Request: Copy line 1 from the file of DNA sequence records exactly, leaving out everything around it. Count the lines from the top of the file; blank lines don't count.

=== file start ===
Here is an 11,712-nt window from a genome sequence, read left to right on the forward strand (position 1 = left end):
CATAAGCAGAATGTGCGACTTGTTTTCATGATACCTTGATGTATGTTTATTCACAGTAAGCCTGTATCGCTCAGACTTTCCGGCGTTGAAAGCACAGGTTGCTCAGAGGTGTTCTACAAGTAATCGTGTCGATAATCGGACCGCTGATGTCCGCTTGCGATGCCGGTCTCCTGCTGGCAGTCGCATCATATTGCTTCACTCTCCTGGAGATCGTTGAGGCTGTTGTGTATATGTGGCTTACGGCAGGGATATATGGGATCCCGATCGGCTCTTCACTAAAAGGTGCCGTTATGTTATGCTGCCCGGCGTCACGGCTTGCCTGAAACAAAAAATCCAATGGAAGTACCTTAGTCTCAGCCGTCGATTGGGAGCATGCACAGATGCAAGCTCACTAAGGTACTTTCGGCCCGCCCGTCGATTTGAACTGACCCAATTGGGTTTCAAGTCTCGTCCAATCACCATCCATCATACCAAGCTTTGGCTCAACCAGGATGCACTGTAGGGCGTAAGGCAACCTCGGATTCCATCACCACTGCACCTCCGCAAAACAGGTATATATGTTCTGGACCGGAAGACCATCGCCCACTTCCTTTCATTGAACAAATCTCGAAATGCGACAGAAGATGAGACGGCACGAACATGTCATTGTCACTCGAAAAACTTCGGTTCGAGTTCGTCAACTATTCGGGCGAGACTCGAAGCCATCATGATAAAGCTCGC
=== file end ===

Here is an 11,712-nt window from a genome sequence, read left to right on the forward strand (position 1 = left end):